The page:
I even consulted with several (five!) “high-end” installer buddies of mine. No one had a ” tip ” for making an improperly printed design fall correctly on the wall. In fact, all five of them said it couldn’t be done.
I determined that this material was unhangable.
As mentioned, I tried to find an installer buddy who could make this work and get this client’s dining room done in time for Thanksgiving dinner. But no one wanted to take it on.
I don’t know if the manufacturer will replace the paper or refund the $ spend. Manufacturers are usually keen on saying that “it’s the installer’s fault .” I can say that I’ve had similar issues with Meg Braff papers in the past.
The homeowner really loves this pattern. It’s possible – but not assured – that purchasing the same design but in a different run will yield a better factory printing job.
Just a note that printing defects , curling seams , wrinkling / quilting , and more, are somewhat common with hand-screened wallpapers . And here’s another reason why I’m happiest when clients stick with middle-of-the-road, or slightly upper priced , wallpaper options . Email me and request my Info Pack (or see the link on the right) for more information and brand name recommendations.
Sad to bow out and leave this client with an unpapered room, and no viable solution or direction . But better that than to take on something that I can’t assure will look good. I hope she tells me what she ends up doing and how all this turns out.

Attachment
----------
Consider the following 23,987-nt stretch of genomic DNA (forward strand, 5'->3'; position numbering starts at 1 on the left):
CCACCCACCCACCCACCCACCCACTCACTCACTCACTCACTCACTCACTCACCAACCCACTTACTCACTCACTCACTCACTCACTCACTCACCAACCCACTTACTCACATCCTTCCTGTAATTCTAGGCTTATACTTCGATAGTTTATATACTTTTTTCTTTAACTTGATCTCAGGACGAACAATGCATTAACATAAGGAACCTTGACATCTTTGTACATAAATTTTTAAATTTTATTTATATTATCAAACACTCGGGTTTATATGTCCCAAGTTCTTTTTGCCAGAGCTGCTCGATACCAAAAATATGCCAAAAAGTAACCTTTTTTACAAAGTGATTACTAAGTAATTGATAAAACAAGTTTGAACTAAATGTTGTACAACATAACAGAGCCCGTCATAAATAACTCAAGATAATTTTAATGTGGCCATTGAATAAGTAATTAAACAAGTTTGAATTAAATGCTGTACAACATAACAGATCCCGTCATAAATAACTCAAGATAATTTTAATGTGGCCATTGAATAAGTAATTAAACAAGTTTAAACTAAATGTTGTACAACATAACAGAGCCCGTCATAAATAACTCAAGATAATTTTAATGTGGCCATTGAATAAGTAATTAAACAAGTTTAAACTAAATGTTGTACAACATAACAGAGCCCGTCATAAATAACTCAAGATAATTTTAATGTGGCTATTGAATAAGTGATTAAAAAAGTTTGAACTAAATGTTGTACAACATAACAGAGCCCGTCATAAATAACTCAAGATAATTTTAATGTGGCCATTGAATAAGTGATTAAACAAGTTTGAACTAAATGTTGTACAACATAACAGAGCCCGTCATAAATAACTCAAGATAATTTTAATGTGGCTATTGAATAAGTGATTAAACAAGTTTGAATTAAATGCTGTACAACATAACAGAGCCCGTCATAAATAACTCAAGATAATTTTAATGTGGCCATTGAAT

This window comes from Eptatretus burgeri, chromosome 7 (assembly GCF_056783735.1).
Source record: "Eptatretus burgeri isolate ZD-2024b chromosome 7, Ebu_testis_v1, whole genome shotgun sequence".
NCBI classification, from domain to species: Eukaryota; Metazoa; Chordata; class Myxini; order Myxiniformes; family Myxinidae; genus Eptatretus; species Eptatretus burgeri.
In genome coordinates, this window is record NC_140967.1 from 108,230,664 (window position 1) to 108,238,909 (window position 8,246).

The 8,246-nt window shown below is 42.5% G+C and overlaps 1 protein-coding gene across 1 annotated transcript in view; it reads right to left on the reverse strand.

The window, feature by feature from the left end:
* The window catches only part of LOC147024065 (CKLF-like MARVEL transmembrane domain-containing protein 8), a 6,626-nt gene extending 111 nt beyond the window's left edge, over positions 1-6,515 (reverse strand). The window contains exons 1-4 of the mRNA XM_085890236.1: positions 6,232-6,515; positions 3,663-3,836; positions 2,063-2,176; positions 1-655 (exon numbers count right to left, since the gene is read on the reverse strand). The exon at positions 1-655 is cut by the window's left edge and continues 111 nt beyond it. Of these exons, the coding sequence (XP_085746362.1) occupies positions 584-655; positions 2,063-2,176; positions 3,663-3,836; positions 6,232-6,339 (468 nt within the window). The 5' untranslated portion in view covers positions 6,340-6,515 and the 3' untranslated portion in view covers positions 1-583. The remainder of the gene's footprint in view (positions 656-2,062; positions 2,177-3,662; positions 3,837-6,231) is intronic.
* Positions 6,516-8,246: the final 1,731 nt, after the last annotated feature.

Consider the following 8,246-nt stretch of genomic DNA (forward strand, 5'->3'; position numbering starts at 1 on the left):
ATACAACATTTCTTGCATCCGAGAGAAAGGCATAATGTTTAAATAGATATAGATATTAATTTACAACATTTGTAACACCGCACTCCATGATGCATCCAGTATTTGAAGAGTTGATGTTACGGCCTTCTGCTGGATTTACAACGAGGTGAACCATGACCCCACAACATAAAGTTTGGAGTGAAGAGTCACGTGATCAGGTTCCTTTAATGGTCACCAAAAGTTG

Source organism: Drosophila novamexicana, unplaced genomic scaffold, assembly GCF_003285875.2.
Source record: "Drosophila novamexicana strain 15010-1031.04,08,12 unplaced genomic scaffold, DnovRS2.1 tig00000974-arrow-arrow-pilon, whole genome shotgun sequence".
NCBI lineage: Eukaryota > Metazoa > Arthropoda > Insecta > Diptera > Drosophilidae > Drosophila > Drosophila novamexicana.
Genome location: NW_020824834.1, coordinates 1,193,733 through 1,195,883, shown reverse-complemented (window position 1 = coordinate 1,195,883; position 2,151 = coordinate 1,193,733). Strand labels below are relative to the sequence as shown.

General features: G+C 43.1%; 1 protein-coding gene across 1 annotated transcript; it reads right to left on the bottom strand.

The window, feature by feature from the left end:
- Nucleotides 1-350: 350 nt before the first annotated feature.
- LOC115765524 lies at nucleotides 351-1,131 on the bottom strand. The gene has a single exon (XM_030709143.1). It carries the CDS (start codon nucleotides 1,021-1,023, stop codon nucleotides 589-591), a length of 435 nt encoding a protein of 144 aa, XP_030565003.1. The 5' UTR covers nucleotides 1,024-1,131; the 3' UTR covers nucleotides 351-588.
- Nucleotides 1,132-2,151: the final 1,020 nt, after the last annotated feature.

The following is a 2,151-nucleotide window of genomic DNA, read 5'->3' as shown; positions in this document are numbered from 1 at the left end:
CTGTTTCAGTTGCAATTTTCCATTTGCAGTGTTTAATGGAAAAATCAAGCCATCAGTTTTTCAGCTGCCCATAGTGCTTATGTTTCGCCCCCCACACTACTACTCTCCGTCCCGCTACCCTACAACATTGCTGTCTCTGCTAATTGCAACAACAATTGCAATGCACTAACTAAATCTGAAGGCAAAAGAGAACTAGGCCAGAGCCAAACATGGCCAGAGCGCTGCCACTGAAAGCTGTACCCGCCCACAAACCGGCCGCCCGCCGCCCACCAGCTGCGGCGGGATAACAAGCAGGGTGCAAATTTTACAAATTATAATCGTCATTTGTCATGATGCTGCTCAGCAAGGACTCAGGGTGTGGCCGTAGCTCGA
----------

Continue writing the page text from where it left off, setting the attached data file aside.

Printing Error – Some Thick, Some Thin

September 20, 2022
See the difference between the motifs on these two different strips of wallpaper ?
The ones on the top are crisper and more distinct , with more space between the black lines. The motifs on the bottom have heavier black lines and appear a bit smudged .
Not a huge difference , but on the wall , especially from a distance , your eye would catch this.
Interestingly enough, all these rolls were from the same batch / run number (all printed at the same time with the same ink and printing press ). In fact, one roll started out “normal” and progressively got darker .